III. The Nature of the Kingdom

 The third thing, which Jesus shows us in verse 26, is about the nature of the kingdom. Look at what He tells the disciples: “But not so with you.” What Jesus has just said about the way the world works is not to be the way the disciples live. And they are not to just be a little different. The kingdom works in just the opposite way from the way of the world. Jesus goes on to say, “Let the greatest among you become as the youngest, and the leader as one who serves.” We’ve said before that the culture of the First-Century Jews respected age above youth, unlike our children-focused culture today. Those who were older were thought wiser and more important, but Jesus says they ought to be like children, and He tells them they ought to serve. He’s focusing, as we said before, on their attitude and their ambition. He wants them to have a holy yearning and ambition to serve.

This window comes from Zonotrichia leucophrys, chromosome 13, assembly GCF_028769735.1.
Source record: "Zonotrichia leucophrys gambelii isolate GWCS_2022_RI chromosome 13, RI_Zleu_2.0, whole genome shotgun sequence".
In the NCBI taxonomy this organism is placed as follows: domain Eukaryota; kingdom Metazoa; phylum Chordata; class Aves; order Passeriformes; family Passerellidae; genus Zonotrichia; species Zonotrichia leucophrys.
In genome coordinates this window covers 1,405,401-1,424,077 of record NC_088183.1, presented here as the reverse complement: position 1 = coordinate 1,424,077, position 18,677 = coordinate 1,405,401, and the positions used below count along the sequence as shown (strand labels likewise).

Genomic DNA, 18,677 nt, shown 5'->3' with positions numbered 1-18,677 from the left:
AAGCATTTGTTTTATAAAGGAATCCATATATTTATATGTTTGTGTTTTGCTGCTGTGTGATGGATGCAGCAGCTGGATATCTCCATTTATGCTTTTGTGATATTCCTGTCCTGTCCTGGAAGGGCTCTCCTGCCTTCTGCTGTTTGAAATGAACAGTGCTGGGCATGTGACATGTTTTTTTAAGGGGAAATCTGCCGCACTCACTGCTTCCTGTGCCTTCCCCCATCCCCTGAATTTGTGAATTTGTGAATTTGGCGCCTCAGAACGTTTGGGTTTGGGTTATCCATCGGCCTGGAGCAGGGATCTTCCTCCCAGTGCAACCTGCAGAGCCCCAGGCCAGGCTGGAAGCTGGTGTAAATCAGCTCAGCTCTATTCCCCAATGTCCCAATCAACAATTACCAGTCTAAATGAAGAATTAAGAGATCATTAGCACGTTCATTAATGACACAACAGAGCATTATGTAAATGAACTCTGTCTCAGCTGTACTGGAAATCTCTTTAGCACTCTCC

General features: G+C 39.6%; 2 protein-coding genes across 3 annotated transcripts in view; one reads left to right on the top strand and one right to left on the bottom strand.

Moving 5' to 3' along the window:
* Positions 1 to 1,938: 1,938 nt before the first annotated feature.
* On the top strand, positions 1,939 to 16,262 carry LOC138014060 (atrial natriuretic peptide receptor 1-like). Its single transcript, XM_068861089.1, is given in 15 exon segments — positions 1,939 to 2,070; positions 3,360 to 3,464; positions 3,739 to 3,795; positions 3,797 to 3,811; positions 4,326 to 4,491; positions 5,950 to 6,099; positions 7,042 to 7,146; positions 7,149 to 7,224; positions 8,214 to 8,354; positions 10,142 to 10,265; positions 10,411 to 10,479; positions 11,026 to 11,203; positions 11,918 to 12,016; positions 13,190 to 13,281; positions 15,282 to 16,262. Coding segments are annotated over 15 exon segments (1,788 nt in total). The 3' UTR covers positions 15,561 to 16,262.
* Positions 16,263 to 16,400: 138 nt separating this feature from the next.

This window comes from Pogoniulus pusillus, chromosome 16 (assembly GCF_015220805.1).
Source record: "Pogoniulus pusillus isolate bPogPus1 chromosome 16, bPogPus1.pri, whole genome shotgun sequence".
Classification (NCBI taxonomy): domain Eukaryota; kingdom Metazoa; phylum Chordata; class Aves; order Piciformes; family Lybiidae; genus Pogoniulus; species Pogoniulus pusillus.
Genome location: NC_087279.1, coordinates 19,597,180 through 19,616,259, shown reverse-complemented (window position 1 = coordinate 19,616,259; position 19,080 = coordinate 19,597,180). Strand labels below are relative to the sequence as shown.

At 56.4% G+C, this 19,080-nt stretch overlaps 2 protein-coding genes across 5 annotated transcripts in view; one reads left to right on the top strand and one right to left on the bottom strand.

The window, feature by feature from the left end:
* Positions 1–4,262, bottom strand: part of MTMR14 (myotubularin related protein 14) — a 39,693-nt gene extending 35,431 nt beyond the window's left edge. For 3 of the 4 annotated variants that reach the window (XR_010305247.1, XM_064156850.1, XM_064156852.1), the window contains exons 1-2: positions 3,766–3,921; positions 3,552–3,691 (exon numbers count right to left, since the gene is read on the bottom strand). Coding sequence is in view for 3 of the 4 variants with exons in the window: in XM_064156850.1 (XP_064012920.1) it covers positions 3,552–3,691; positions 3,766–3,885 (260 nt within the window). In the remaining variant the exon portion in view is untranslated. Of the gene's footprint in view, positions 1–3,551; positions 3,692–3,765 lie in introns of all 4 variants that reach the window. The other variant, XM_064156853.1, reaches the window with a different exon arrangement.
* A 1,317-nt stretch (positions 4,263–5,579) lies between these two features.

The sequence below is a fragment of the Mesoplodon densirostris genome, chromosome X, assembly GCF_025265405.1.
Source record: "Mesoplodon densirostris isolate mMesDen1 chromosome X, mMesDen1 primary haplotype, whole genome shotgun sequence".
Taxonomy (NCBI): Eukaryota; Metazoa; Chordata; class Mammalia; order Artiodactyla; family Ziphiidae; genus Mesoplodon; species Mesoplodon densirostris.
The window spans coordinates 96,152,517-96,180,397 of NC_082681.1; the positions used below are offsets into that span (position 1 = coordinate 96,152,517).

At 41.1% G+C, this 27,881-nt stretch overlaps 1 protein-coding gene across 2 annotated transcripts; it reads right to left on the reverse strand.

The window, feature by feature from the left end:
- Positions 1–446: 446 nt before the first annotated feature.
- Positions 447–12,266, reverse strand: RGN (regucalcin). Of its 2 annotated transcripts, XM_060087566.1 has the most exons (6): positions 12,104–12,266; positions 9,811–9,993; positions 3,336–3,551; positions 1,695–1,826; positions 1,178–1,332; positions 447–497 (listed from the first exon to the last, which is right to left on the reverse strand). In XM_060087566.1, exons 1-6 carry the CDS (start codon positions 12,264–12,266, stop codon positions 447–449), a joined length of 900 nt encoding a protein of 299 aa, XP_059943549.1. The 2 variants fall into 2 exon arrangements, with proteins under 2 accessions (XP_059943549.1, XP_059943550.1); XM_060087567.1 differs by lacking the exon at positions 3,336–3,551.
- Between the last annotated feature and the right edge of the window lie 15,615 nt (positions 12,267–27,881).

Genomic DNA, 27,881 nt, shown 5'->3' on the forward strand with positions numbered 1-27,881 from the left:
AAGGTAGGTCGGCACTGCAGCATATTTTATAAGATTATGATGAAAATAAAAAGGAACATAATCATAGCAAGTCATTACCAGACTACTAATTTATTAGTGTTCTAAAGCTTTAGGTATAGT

Jesus’ words are as radical today as they were in the First Century. We see all the time today people willing to step on a few toes to make their way to the top. People are always aiming at the next rung on the corporate ladder. Jesus Himself goes on in verse 27 to make the comparison: “For who is the greater, one who reclines at table or one who serves? Is it not the one who reclines at table?” According to the wisdom of the world, the great ones are the ones being served, and the ones who serve are nothing. But in Jesus’ kingdom, those who want to be great are to be servants of others. They consider others better than themselves. And it’s a hard thing, because it goes against everything in us, and it goes against everything this world stands for and promotes. But it’s the way that true followers of Jesus ought to live.